- Building Safety Plan – This includes electrical safety.
- Workplace Safety Plan – This covers a large area and includes, for example, clearly marking eye washing stations, having plans for natural disasters and workplace violence, providing a code of conduct to employees, giving employees the right to accessing his or her own medical records, injuries, keeping records of every blood borne exposure incident and all other work-related injuries requiring medical attention, etc.
- First Aid Plan– Have first aid supplies handy and make the locations known to employees and mark them clearly.
- Housekeeping Plan – This includes handling spills, cleaning, decontaminating, and sterilizing environmental surfaces and equipment that may be contaminated with blood or OPIM.
These are just the tip of the iceberg on ways to be OSHA compliant. It’s best to hire an OSHA compliance officer to make sure you follow regulation and display proper signage in your practice or facility.
Find Resources and Assess Compliance
Periodically, practices should assess their compliance with OSHA requirements. This can be a daunting task, however, due to the myriad of regulations that come into play.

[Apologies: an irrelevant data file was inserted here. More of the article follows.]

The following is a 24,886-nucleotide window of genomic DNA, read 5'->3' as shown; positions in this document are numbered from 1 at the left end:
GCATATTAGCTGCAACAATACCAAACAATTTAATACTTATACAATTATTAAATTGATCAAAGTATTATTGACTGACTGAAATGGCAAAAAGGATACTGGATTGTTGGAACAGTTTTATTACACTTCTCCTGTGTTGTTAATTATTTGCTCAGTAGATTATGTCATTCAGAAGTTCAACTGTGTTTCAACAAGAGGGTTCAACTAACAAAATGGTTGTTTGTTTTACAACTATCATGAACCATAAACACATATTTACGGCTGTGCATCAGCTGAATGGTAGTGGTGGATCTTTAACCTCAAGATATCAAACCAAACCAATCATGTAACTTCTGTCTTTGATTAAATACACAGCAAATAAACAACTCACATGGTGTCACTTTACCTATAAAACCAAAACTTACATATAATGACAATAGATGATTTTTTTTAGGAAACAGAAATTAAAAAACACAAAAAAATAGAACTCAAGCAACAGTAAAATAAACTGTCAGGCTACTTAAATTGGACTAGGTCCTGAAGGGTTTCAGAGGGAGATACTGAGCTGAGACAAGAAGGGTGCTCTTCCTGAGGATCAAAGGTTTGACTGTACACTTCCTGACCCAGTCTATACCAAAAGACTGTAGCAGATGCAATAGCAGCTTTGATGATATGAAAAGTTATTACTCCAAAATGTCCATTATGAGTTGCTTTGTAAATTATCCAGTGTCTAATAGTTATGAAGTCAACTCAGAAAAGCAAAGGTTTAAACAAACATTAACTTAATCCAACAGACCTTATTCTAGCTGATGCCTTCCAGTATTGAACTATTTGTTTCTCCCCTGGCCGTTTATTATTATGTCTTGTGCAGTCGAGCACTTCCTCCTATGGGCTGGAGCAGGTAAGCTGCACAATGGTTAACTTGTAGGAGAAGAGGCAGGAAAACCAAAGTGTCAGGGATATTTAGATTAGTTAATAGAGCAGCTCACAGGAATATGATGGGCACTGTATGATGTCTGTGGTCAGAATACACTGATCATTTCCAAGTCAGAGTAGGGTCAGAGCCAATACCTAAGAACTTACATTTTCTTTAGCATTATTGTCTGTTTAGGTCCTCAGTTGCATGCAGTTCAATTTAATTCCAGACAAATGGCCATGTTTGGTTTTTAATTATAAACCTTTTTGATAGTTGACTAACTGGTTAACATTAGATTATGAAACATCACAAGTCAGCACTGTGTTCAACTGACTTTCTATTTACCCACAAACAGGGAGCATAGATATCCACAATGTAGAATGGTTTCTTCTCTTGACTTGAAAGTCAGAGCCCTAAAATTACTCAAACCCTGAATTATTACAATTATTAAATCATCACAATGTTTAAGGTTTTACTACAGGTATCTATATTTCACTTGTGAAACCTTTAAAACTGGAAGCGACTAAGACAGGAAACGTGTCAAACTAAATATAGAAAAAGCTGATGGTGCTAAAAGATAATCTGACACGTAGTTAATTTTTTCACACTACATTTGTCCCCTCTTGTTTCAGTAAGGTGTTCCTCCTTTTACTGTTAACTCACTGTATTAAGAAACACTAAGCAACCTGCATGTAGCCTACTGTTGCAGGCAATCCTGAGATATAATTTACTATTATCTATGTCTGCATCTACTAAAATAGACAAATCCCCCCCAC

OSHA’s website provides resources to help practices understand applicable OSHA requirements and how to achieve compliance. This information is provided at no cost.
For example, with regard to preventing or minimizing workplace illnesses and injuries, OSHA provides a step-by-step guide to help employers identify some of the more significant requirements and how those requirements might apply to your workplace.
OSHA also features a Quick Start program, which can be helpful as an introduction to its compliance assistance resources. Although the Quick Start feature is not comprehensive — and does not cover all of the applicable standards — it allows for practice managers or compliance professionals to develop a baseline for initiating a compliance program assessment for OSHA safety.
Finally, OSHA offers a Health Care Quick Start Library, which features a collection of forms, resources, publications, sample programs, and additional compliance assistance resources that allow practices to identify requirements applicable to their healthcare facility.
To learn more about OSHA’s educational resources, visit: www.osha.gov/dcsp/compliance_assistance/index.html.
Julie E. Chicoine, Esq., RN, CPC, CPCO, is senior attorney for Ohio State University Wexner Medical Center. She earned her Juris Doctor degree from the University of Houston Law Center. Chicoine also holds a Bachelor of Science and nursing degrees from the University of Texas Health Sciences Center at Houston. She writes and speaks widely on healthcare issues, and is an active member of the AAPC community and the Columbus, Ohio, local chapter.
Michelle A. Dick is executive editor for AAPC.